Email date: 12/21/09
In this update:
1. Supreme Court election reform law challenged in court
2. Justices acting like "schoolchildren"
3. Why Legislature did so little about drunk driving
Supreme Court election reform law challenged in court
A lawsuit was filed in federal court Friday challenging the constitutionality of the recently enacted Impartial Justice Act. The legal action was expected. The only question was who would sue. Turns out it was the anti-abortion group Wisconsin Right to Life that did its best Grinch impersonation. The group is being represented by the same Indiana-based law firm that state Supreme Court Justice Michael Gableman brought in to defend him against charges of judicial misconduct.
The legal challenge is based on a 2008 U.S. Supreme Court ruling in Davis v. FEC where the so-called Millionaire’s Amendment to the federal McCain-Feingold campaign reform law was overturned. Lawsuits citing Davis have been filed around the country challenging public financing programs that include what are known as trigger matching provisions that provide "rescue funds" to participating candidates who face high-spending opponents or attacks by outside special interest groups. The Impartial Justice Act contains such a provision. Groups like Wisconsin Right to Life are arguing that triggered matching funds in public financing programs are analogous to the Millionaire’s Amendment.
The ironic thing about the Millionaire’s Amendment is that it had nothing to do with a public financing system or trigger matching mechanisms. It freed privately financed candidates from contribution limits if they faced a high-spending self financed candidate.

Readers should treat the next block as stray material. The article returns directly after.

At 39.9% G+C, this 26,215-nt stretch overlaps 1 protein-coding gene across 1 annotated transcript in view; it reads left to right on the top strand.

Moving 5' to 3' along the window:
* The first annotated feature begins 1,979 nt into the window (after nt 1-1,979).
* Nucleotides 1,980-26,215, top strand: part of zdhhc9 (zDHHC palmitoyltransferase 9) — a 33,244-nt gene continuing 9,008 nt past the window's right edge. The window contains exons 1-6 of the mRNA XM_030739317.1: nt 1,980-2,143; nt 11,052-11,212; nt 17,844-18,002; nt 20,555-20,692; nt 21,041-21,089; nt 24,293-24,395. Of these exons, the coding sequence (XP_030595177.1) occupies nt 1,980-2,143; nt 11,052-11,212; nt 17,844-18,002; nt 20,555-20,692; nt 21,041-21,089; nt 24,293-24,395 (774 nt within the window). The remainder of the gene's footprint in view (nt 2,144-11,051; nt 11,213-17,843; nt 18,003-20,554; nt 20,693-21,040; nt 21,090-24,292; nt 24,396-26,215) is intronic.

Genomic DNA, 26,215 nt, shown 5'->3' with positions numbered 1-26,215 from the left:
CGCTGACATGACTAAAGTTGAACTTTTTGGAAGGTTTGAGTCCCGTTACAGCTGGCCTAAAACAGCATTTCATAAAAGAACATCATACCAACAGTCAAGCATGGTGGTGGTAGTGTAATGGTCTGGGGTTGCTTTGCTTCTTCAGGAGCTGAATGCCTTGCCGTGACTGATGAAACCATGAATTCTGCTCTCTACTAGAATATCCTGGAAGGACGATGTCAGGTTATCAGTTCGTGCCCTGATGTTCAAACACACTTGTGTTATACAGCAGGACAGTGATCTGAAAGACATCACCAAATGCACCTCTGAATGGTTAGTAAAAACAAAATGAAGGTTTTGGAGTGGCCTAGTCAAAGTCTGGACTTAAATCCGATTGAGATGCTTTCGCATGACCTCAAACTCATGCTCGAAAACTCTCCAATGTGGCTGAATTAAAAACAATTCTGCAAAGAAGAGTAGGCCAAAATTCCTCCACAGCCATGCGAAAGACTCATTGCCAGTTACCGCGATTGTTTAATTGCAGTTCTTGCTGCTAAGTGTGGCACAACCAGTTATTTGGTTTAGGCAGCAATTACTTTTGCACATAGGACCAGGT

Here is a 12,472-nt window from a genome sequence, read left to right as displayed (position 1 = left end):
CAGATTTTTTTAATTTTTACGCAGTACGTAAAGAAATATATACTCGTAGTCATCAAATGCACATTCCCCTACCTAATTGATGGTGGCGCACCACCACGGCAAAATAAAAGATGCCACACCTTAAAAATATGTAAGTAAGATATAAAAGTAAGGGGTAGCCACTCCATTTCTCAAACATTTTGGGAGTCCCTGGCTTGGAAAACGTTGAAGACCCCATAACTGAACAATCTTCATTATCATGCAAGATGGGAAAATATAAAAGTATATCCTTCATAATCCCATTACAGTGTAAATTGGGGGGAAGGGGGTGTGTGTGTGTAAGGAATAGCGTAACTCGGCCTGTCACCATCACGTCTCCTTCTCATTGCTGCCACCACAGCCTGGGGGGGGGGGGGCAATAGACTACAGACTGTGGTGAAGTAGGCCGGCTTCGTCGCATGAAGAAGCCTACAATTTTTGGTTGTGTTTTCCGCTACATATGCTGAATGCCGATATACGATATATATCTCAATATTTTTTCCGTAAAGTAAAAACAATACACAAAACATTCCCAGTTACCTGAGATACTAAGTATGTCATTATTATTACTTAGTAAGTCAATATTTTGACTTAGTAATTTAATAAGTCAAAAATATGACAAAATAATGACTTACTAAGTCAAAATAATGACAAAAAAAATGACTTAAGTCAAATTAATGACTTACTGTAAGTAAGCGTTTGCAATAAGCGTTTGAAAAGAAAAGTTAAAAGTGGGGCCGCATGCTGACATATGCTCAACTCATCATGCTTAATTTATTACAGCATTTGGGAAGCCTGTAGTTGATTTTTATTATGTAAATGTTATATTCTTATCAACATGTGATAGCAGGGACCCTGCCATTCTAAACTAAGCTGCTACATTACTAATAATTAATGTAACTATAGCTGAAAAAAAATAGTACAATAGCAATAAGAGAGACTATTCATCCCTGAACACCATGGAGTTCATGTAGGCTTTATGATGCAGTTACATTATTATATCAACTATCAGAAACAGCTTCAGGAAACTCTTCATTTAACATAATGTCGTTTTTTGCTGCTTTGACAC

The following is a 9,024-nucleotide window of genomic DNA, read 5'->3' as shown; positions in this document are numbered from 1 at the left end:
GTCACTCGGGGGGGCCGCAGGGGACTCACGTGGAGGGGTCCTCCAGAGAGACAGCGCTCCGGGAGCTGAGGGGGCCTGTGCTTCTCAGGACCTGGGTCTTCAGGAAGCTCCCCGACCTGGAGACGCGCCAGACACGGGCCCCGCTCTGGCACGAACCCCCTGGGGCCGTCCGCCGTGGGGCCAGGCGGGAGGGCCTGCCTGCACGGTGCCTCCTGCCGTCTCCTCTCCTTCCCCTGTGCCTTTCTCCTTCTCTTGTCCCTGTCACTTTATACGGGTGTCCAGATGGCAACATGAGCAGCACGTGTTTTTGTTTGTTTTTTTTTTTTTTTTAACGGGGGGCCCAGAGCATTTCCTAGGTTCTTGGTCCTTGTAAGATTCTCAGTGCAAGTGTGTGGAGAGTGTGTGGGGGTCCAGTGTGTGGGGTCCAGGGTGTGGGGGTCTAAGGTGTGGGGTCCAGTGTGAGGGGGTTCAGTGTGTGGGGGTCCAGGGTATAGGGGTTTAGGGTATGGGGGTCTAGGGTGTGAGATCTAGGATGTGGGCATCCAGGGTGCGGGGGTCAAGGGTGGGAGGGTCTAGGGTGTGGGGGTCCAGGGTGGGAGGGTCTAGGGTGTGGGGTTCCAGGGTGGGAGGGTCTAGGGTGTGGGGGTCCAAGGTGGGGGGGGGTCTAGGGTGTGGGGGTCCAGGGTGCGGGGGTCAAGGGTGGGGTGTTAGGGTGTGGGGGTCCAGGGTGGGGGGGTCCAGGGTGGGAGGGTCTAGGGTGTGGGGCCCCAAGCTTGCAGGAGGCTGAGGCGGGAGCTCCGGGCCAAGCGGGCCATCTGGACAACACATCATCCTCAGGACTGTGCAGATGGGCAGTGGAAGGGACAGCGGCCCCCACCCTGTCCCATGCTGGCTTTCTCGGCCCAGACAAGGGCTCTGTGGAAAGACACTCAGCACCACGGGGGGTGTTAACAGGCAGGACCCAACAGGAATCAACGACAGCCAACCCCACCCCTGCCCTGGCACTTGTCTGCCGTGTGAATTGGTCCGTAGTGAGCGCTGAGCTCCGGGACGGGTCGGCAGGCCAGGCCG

The only court case that has made it back to the U.S. Supreme Court since Davis was decided was the challenge to North Carolina’s judicial public financing system. The federal court in the Fourth Circuit had unanimously upheld the constitutionality of North Carolina’s program, which is virtually identical to Wisconsin’s Impartial Justice Act and provides triggered matching funds to participating candidates. The Supreme Court declined to take the case, allowing the Fourth Circuit’s ruling to stand. So in the one state where there has been a post-Davis review by the U.S. Supreme Court of a challenge mounted on the same grounds as Wisconsin Right to Life is challenging Wisconsin’s new law, the law has survived. The fact that the Fourth Circuit’s unanimous ruling was allowed to stand leaves us feeling good about our chances here in Wisconsin.
Justices acting like "schoolchildren"
Last Thursday, The Capital Times published a lengthy article about what the ongoing dispute over money in judicial elections has done to relations on Wisconsin’s highest court. It is not a pretty picture.
Why the Legislature did so little about drunk driving
Under the tepid drunk driving legislation just passed by state lawmakers, Wisconsin remains the only state in the country where a first drunk driving offense is treated like a traffic offense, not a crime, unless a child under age 16 is in the car. You ask why? So did the Milwaukee Journal Sentinel in an editorial in Sunday’s paper.
Happy holidays from all of us at the Democracy Campaign. We wish you all the best in the new year.